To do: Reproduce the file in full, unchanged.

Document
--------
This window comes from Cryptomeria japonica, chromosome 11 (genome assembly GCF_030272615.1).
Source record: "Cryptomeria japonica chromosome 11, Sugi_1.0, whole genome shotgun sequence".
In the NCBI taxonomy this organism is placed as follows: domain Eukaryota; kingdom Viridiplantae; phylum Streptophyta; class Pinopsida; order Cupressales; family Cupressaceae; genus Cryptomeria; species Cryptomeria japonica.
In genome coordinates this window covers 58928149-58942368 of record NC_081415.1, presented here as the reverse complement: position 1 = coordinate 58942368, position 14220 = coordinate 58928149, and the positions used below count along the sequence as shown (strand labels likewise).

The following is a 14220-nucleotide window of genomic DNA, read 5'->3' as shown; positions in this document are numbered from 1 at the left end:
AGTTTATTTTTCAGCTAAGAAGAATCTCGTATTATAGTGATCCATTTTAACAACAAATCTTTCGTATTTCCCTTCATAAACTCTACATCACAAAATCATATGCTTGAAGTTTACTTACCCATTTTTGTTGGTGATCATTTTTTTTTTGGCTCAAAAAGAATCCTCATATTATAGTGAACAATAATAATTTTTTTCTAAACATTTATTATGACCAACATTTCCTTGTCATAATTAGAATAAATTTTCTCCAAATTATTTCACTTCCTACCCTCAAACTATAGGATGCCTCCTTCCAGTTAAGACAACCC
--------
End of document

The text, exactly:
This window comes from Cryptomeria japonica, chromosome 11 (genome assembly GCF_030272615.1).
Source record: "Cryptomeria japonica chromosome 11, Sugi_1.0, whole genome shotgun sequence".
In the NCBI taxonomy this organism is placed as follows: domain Eukaryota; kingdom Viridiplantae; phylum Streptophyta; class Pinopsida; order Cupressales; family Cupressaceae; genus Cryptomeria; species Cryptomeria japonica.
In genome coordinates this window covers 58928149-58942368 of record NC_081415.1, presented here as the reverse complement: position 1 = coordinate 58942368, position 14220 = coordinate 58928149, and the positions used below count along the sequence as shown (strand labels likewise).

The following is a 14220-nucleotide window of genomic DNA, read 5'->3' as shown; positions in this document are numbered from 1 at the left end:
AGTTTATTTTTCAGCTAAGAAGAATCTCGTATTATAGTGATCCATTTTAACAACAAATCTTTCGTATTTCCCTTCATAAACTCTACATCACAAAATCATATGCTTGAAGTTTACTTACCCATTTTTGTTGGTGATCATTTTTTTTTTGGCTCAAAAAGAATCCTCATATTATAGTGAACAATAATAATTTTTTTCTAAACATTTATTATGACCAACATTTCCTTGTCATAATTAGAATAAATTTTCTCCAAATTATTTCACTTCCTACCCTCAAACTATAGGATGCCTCCTTCCAGTTAAGACAACCC